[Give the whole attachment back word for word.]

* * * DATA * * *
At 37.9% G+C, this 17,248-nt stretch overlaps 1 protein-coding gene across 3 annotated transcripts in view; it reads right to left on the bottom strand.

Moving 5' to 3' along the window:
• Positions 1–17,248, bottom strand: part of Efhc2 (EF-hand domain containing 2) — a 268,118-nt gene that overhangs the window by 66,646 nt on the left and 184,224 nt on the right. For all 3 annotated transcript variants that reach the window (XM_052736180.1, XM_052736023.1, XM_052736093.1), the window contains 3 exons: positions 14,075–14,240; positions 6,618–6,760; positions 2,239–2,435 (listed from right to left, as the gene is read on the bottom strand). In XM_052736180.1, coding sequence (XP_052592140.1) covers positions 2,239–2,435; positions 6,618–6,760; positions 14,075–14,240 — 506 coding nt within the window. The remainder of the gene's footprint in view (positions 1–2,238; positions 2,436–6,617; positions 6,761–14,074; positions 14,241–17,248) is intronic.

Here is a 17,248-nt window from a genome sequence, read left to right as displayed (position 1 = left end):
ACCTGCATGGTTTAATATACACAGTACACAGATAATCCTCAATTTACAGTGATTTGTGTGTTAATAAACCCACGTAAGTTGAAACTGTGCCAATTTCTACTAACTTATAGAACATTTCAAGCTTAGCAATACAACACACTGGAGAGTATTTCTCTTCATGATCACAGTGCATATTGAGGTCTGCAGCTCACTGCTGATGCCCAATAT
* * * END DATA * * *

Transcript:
At 37.9% G+C, this 17,248-nt stretch overlaps 1 protein-coding gene across 3 annotated transcripts in view; it reads right to left on the bottom strand.

Moving 5' to 3' along the window:
• Positions 1–17,248, bottom strand: part of Efhc2 (EF-hand domain containing 2) — a 268,118-nt gene that overhangs the window by 66,646 nt on the left and 184,224 nt on the right. For all 3 annotated transcript variants that reach the window (XM_052736180.1, XM_052736023.1, XM_052736093.1), the window contains 3 exons: positions 14,075–14,240; positions 6,618–6,760; positions 2,239–2,435 (listed from right to left, as the gene is read on the bottom strand). In XM_052736180.1, coding sequence (XP_052592140.1) covers positions 2,239–2,435; positions 6,618–6,760; positions 14,075–14,240 — 506 coding nt within the window. The remainder of the gene's footprint in view (positions 1–2,238; positions 2,436–6,617; positions 6,761–14,074; positions 14,241–17,248) is intronic.

Here is a 17,248-nt window from a genome sequence, read left to right as displayed (position 1 = left end):
ACCTGCATGGTTTAATATACACAGTACACAGATAATCCTCAATTTACAGTGATTTGTGTGTTAATAAACCCACGTAAGTTGAAACTGTGCCAATTTCTACTAACTTATAGAACATTTCAAGCTTAGCAATACAACACACTGGAGAGTATTTCTCTTCATGATCACAGTGCATATTGAGGTCTGCAGCTCACTGCTGATGCCCAATAT